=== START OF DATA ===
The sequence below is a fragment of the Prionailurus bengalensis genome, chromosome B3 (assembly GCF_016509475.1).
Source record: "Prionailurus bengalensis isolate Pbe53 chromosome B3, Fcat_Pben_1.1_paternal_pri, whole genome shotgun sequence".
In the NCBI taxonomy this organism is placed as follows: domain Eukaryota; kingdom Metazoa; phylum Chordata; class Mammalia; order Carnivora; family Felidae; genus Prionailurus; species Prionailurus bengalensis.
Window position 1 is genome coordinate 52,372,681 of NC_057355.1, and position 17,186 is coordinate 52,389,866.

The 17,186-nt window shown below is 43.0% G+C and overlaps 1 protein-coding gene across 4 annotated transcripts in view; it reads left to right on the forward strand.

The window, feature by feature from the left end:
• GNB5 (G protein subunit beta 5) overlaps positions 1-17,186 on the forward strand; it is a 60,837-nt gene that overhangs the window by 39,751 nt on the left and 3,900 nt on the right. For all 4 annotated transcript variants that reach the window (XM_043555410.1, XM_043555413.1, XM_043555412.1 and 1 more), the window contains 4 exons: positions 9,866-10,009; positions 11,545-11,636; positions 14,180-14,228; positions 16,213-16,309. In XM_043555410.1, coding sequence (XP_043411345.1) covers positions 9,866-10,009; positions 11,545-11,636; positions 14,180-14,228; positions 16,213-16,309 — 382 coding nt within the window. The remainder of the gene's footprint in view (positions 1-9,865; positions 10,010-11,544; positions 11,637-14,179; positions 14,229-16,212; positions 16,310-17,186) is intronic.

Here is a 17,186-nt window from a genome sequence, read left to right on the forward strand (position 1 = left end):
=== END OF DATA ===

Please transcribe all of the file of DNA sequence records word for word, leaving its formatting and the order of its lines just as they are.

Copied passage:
The sequence below is a fragment of the Prionailurus bengalensis genome, chromosome B3 (assembly GCF_016509475.1).
Source record: "Prionailurus bengalensis isolate Pbe53 chromosome B3, Fcat_Pben_1.1_paternal_pri, whole genome shotgun sequence".
In the NCBI taxonomy this organism is placed as follows: domain Eukaryota; kingdom Metazoa; phylum Chordata; class Mammalia; order Carnivora; family Felidae; genus Prionailurus; species Prionailurus bengalensis.
Window position 1 is genome coordinate 52,372,681 of NC_057355.1, and position 17,186 is coordinate 52,389,866.

The 17,186-nt window shown below is 43.0% G+C and overlaps 1 protein-coding gene across 4 annotated transcripts in view; it reads left to right on the forward strand.

The window, feature by feature from the left end:
• GNB5 (G protein subunit beta 5) overlaps positions 1-17,186 on the forward strand; it is a 60,837-nt gene that overhangs the window by 39,751 nt on the left and 3,900 nt on the right. For all 4 annotated transcript variants that reach the window (XM_043555410.1, XM_043555413.1, XM_043555412.1 and 1 more), the window contains 4 exons: positions 9,866-10,009; positions 11,545-11,636; positions 14,180-14,228; positions 16,213-16,309. In XM_043555410.1, coding sequence (XP_043411345.1) covers positions 9,866-10,009; positions 11,545-11,636; positions 14,180-14,228; positions 16,213-16,309 — 382 coding nt within the window. The remainder of the gene's footprint in view (positions 1-9,865; positions 10,010-11,544; positions 11,637-14,179; positions 14,229-16,212; positions 16,310-17,186) is intronic.

Here is a 17,186-nt window from a genome sequence, read left to right on the forward strand (position 1 = left end):